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Byron Shire
May 24, 2024

Options explored to save Bruns native habitat

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15 Torakina Road, Brunswick Heads. Google maps

Byron Council could seek federal government intervention in a last-ditch effort to protect a pocket of precious bushland in Brunswick Heads from development.

The 30-hectare site at 15 Torakina Road, next to the Bayside housing estate, is home to scores of native trees and flowers, which provide food and shelter to koalas, black cockatoos, gliders and the threatened Wallum froglet and sedge frog.

However, the site has been approved by the Northern Regional Planning Panel (NRPP) for a major housing development by the Clarence Property Group.

Given the ‘significance’ of the development, it is determined by the NRPP, thus avoiding Council.

Council staff supported the application at the time.

Called ‘Wallum Estate’, it features 124 residential lots, three medium density lots and a series of roads and supporting infrastructure.

A number of lots on the site have already been sold, meaning that the start of construction may only be a matter of months away.

But that hasn’t stopped a large and growing group of locals from campaigning to stop the development from going ahead.

They have been lobbying Council and the federal and state governments in a bid to force an eleventh-hour intervention to halt the project.

Urgency motion unsupported

At last week’s Council meeting, Greens councillor, Duncan Dey, moved an urgency motion, to bring the matter onto the Council agenda. Cr Dey told the meeting that his motion would seek Council support for an application to the federal government seeking intervention under the Environmental Protection and Biodiversity Conservation Act 1999.

Under the Act, a referral can be made to protect a specific site on the grounds that it contains unique and/or threatened plants, animals, habitats and places.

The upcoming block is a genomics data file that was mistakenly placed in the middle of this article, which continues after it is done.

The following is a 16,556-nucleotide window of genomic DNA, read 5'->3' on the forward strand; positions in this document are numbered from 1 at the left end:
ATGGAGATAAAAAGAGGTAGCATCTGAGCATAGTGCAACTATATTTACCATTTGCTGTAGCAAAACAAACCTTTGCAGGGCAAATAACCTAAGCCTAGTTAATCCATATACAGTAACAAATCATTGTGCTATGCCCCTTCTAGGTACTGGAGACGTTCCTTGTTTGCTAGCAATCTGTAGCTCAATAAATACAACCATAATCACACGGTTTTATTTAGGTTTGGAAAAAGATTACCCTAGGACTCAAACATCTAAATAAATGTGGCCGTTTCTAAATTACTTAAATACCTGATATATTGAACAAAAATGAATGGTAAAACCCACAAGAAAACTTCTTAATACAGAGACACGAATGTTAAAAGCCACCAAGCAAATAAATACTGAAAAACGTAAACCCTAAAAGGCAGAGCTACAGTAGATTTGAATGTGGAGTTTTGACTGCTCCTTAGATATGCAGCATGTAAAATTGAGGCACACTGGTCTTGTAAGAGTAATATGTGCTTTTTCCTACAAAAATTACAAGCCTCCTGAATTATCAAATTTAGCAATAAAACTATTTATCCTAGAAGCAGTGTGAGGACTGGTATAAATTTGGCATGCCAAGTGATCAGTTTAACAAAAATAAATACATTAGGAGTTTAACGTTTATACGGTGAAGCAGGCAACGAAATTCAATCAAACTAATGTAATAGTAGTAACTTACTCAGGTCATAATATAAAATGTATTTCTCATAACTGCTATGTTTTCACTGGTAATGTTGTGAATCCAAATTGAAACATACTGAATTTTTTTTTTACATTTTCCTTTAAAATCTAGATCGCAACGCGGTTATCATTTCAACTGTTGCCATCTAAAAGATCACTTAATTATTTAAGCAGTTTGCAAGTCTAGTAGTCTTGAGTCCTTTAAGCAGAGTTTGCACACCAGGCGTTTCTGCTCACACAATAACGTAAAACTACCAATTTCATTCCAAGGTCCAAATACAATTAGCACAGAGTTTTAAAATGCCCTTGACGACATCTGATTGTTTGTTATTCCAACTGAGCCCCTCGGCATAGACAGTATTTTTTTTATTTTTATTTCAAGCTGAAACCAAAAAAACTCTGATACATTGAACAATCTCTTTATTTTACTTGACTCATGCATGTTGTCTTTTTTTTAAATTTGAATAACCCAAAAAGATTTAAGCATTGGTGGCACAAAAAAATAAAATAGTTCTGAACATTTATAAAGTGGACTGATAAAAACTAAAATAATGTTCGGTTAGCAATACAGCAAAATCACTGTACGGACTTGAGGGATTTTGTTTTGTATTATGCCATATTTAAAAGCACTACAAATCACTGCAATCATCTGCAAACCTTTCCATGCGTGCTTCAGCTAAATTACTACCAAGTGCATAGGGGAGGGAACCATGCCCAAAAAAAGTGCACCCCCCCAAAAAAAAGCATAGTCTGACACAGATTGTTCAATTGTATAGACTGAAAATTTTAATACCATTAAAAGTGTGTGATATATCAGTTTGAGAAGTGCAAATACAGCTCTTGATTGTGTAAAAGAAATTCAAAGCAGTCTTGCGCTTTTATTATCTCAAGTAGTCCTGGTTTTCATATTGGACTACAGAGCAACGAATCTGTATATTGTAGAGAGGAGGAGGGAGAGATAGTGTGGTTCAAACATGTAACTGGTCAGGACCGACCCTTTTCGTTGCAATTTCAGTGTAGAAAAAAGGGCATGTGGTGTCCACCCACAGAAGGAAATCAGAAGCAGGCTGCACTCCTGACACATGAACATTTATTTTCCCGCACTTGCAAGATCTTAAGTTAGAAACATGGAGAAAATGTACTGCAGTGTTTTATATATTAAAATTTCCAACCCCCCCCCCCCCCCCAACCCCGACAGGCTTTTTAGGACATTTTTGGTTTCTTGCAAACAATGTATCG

Cr Dey said, ‘I think it’s important that we know what we want to do, so that people who are thinking about purchasing the properties know.’

But Mayor Michael Lyon knocked back Cr Dey’s urgency motion, arguing that it was more appropriately brought before Council as a normal notice of motion that could then be properly scrutinised and commented on by Council staff.

However, he indicated that the matter could be brought back to Council’s October planning with the addition of this extra material.

The meeting also heard that councillors had been discussing the possibility of approaching the Clarence Property Group directly in an attempt to negotiate some additional protections for the site.

This echoes comments made by the mayor on the ‘Save Wallum’ Facebook page last week.

‘I have asked for a meeting with the owner to discuss what other options may exist to enable some or all of the trees to be retained,’ Cr Lyon said on the page. ‘That meeting will occur in the next few days.’

In its now-approved DA, Clarence Property said that over 18 hectares, or 60 per cent of the site, will be retained and enhanced as conservation zones.

Earlier in Council’s meeting, local ecologist and bush regenerator, James Barrie, asked Council about the level of community consultation that had been undertaken by the developer in relation to the project.